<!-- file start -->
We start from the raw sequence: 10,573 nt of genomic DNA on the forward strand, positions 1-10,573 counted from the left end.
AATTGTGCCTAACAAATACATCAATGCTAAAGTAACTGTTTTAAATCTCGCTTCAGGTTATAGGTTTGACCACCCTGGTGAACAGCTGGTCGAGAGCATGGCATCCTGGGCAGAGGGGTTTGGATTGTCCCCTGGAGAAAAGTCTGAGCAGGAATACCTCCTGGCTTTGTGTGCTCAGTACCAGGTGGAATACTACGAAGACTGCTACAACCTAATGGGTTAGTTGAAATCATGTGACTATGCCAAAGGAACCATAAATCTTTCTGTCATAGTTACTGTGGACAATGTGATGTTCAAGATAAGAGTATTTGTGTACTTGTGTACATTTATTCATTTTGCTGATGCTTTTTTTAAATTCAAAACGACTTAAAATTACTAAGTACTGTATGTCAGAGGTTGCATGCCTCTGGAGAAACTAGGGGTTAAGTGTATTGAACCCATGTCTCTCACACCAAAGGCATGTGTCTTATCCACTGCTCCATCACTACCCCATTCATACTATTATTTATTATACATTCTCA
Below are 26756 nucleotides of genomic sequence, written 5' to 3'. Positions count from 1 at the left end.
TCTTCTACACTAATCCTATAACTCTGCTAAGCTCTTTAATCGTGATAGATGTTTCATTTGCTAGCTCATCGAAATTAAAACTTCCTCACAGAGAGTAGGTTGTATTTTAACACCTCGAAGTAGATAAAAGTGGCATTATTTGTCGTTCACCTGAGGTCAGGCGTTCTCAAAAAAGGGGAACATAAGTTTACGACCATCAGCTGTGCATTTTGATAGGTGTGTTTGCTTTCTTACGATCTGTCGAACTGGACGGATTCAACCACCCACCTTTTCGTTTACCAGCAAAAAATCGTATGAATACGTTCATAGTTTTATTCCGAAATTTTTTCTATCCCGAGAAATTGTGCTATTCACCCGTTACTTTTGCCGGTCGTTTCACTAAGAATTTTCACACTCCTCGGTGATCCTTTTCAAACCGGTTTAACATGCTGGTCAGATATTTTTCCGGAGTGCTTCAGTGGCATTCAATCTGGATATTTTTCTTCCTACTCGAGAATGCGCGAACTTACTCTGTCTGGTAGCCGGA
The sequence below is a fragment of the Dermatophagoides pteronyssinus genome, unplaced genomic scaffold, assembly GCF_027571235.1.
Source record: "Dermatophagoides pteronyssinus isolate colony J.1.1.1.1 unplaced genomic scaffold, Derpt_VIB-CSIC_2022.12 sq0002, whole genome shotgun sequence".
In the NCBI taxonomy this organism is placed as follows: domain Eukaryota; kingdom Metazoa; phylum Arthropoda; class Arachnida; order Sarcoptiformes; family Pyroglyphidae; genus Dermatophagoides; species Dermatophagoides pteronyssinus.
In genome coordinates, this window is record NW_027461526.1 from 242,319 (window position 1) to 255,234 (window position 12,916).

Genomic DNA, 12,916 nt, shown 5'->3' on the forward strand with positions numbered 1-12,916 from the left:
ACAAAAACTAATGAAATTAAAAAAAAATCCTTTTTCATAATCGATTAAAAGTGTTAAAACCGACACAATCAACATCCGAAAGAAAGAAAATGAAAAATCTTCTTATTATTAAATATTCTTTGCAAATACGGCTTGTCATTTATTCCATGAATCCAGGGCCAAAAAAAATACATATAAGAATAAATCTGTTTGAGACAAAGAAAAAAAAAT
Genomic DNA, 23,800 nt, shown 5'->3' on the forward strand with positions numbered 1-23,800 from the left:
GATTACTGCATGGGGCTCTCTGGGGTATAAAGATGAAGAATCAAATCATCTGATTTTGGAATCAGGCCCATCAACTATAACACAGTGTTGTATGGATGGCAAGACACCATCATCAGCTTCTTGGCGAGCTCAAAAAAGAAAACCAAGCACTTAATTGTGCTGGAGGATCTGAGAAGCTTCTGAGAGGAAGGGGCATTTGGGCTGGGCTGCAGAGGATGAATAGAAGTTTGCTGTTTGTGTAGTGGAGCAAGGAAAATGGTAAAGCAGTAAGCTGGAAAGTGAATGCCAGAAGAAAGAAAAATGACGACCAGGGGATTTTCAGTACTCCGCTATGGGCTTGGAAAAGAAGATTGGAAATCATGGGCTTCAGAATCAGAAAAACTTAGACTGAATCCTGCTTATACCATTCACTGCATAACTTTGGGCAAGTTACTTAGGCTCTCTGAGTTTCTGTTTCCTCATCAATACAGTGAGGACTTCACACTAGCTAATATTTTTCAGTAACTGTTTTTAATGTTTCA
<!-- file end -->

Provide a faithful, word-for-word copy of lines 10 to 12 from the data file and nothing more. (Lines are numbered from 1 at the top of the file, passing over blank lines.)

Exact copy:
ACAAAAACTAATGAAATTAAAAAAAAATCCTTTTTCATAATCGATTAAAAGTGTTAAAACCGACACAATCAACATCCGAAAGAAAGAAAATGAAAAATCTTCTTATTATTAAATATTCTTTGCAAATACGGCTTGTCATTTATTCCATGAATCCAGGGCCAAAAAAAATACATATAAGAATAAATCTGTTTGAGACAAAGAAAAAAAAAT
Genomic DNA, 23,800 nt, shown 5'->3' on the forward strand with positions numbered 1-23,800 from the left:
GATTACTGCATGGGGCTCTCTGGGGTATAAAGATGAAGAATCAAATCATCTGATTTTGGAATCAGGCCCATCAACTATAACACAGTGTTGTATGGATGGCAAGACACCATCATCAGCTTCTTGGCGAGCTCAAAAAAGAAAACCAAGCACTTAATTGTGCTGGAGGATCTGAGAAGCTTCTGAGAGGAAGGGGCATTTGGGCTGGGCTGCAGAGGATGAATAGAAGTTTGCTGTTTGTGTAGTGGAGCAAGGAAAATGGTAAAGCAGTAAGCTGGAAAGTGAATGCCAGAAGAAAGAAAAATGACGACCAGGGGATTTTCAGTACTCCGCTATGGGCTTGGAAAAGAAGATTGGAAATCATGGGCTTCAGAATCAGAAAAACTTAGACTGAATCCTGCTTATACCATTCACTGCATAACTTTGGGCAAGTTACTTAGGCTCTCTGAGTTTCTGTTTCCTCATCAATACAGTGAGGACTTCACACTAGCTAATATTTTTCAGTAACTGTTTTTAATGTTTCA